Petty criminals think our justice system is a joke because they know they can return to court, time and time again, with no fear of anything approaching a real punishment.

Punishment should have three elements: retribution, deterrence and reform. The first is the imposition meted out to the law breaker by society. The second is to stop others committing similar offences. The third aims at turning the prisoner away from his criminal activities. Take away prison sentences and none of these objectives can be accomplished and we descend into lawlessness.

Recently, in East Cleveland, because of police cutbacks and the drug culture, we’ve seen an escalation in crime. But, the criminals cock a snook at their law abiding neighbours and the constabulary, knowing that at worst they’ll get a slap on the wrist from our inept local magistracy.

Steve Kay, Redcar & Cleveland councillor

No chance

PERHAPS there is a chance, when I read of all the delights that a no deal Brexit promises, that I may be saved by the swashbuckling Brexiteers (37 per cent of the electorate) from still wanting to Remain.

Some chance? No chance.

Chances are that the NHS will run out of drugs, critical injury treatments will be delayed, huge queues of trucks will build up at ports being unable to enter Europe, there will be empty food and drinks shelves in shops, long-haul flights to the rest of the world will be disrupted, there will be financial instability related to cross border controls between firms, insurance claims and pensions will not be paid, the future for EU citizens in the UK will be in doubt and there will be catastrophe for manufacturing industries when small firms will be wiped out and larger firms will be moving abroad.

I`d rather take my chances when Members of Parliament (probably not Richmond`s MP) have voted for a second referendum. We might then vote to Remain and not leave things to chance.

John Hopkins, Crakehall

Public services

BRIAN TYDSLEY (D&S Times, August 24) is correct if you underfund any public service you shouldn't be surprised when it underperforms, but money alone doesn't solve the problem, it's about how that money is used to best serve the public need.

In the cases Brian mentions, the police and prisons, it should be about protecting the public, not gestures and PR.

In terms of the police that means ensuring that minorities are treated equally under the law on every occasion, not necessarily wearing badges to denote sympathy for any cause or section of the population.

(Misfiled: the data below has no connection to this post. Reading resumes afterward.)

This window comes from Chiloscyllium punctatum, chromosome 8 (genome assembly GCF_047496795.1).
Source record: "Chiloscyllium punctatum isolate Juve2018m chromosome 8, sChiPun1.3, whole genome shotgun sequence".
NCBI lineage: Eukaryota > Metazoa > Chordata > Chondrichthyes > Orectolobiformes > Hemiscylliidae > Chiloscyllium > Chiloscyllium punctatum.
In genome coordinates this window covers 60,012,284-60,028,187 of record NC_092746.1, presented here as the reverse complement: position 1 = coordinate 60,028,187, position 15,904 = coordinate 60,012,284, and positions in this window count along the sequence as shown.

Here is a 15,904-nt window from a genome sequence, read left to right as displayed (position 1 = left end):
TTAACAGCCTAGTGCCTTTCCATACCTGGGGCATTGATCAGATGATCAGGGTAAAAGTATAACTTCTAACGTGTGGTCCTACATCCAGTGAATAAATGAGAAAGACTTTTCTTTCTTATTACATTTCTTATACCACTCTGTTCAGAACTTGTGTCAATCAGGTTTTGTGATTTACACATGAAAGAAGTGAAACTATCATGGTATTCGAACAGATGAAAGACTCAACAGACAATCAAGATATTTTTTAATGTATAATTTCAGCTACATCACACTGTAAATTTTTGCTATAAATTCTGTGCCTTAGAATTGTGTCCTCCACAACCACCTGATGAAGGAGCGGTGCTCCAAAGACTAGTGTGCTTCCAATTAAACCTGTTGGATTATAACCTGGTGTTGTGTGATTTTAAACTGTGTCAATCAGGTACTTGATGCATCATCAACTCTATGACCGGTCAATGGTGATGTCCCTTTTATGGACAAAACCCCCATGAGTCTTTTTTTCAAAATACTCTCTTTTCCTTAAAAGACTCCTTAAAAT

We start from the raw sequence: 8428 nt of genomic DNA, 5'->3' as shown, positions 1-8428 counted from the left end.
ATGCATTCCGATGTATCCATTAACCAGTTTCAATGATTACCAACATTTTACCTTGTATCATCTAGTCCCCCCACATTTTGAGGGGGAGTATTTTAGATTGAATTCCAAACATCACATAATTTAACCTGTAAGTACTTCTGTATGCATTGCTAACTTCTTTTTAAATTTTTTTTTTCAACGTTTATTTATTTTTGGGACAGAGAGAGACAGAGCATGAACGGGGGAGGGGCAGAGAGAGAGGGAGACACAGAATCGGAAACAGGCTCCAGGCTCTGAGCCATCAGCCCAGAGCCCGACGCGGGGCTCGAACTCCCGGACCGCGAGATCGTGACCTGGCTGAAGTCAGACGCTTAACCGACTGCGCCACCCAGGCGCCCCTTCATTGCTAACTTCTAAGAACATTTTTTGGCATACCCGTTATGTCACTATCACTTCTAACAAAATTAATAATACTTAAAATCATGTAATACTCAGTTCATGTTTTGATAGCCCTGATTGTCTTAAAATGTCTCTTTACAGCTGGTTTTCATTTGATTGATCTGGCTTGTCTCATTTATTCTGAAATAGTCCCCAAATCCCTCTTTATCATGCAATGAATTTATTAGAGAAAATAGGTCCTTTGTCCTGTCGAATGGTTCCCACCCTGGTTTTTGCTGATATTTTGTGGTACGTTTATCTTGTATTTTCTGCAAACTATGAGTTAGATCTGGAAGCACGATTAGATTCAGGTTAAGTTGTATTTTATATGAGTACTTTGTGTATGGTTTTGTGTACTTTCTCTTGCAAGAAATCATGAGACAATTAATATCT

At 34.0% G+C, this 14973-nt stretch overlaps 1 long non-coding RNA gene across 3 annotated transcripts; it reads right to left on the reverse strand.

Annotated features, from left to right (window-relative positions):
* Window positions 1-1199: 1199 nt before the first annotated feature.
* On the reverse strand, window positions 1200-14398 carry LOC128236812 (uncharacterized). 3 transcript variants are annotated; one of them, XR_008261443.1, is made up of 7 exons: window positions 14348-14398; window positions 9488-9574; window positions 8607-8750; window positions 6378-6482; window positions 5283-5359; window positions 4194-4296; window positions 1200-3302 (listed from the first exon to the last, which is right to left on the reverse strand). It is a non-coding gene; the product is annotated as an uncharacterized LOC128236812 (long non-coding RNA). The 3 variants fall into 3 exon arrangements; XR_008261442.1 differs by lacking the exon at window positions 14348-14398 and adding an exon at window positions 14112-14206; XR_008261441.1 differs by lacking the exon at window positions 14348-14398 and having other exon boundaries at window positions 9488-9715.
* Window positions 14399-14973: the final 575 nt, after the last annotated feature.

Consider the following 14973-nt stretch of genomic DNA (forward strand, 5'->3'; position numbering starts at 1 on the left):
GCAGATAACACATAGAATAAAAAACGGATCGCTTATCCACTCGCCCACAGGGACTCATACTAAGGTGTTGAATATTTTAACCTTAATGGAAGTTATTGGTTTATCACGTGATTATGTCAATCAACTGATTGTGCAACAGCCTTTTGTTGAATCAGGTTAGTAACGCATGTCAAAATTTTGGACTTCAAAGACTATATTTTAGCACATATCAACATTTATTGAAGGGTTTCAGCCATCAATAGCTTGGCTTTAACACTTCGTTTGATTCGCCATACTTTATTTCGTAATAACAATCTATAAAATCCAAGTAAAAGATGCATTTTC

For prisons it should be about ensuring that the importance of security, control and justice to a stable prison is paramount.

Security refers to the obligation to prevent prisoners escaping. Control deals with the obligation of the prison to prevent prisoners from being disruptive. Justice refers to the obligation of the prison to treat prisoners with humanity and fairness.

There are two basic rules if these requirements are to be met. They are: sufficient attention has to be paid to each of the requirements and they must be kept in balance. A regime based on consistency and firmness is not only in the interests of security, but it provides the greatest protection for prisoners, in particular those vulnerable to the power wielded by more violent prisoners. It's this that the prison service should be championing not deflecting.

In relation to Birmingham what will happen is, the more disruptive will be relocated, compliant prisoners will be kept, they will flood it with staff and the prisons' minister will not have to resign. How well it will function longer term however is a matter of conjecture.

Long-term planning best serves the public need and the public purse.

Phil O'Brien, Northallerton

Life expectancy

THE letter from John Gilmore (D&S Times, Aug 17) about BBC Panorama reporting that life expectancy for men in large parts of Stockton is only 64 years compared to 82 in nearby Yarm is a strange interpretation of the facts.

Any survey must be viewed by reverting to the base information, the parameters of the study and the qualifications required for inclusion in the survey. The comparison between a relatively affluent area with a poorer area of diverse origins may not be valid.

Stockton on Tees has a substantial refugee population who may well have come from areas of the globe where life expectancy is less than in the UK and damage to long term health may have taken place already.

Stockton is the obesity capital of the UK. A healthy lifestyle is partly about eating a balanced diet of fresh produce coupled with exercise. If one’s lifestyle choice is to consume vast quantities of convenience foods and sitting watching television all day, there are consequences.

There are several council-run sports facilities within Stockton and Thornaby. Membership can be free if one is in receipt of a whole range of benefits. Furthermore, other gym facilities are available in Stockton for as little as £7.99 per month or less than the price of two big Mac happy meals. Let's not forget walking is free.

As a regular visitor during working hours to the Stockton High Street area I used to be amazed at the number of people standing outside the public houses and betting shops smoking cigarettes (average cost £10.40 per packet of 20). This is now so common a sight that it only registers when I am forced to walk onto the road because the pavement is full.

Did it ever occur to Mr Gilmore that there is a section of the population who do not want to work, and others who cannot work for reasons of a self-inflicted nature? Obesity is not always an incurable condition although it can shorten one’s life.

R.T Semain, West Rounton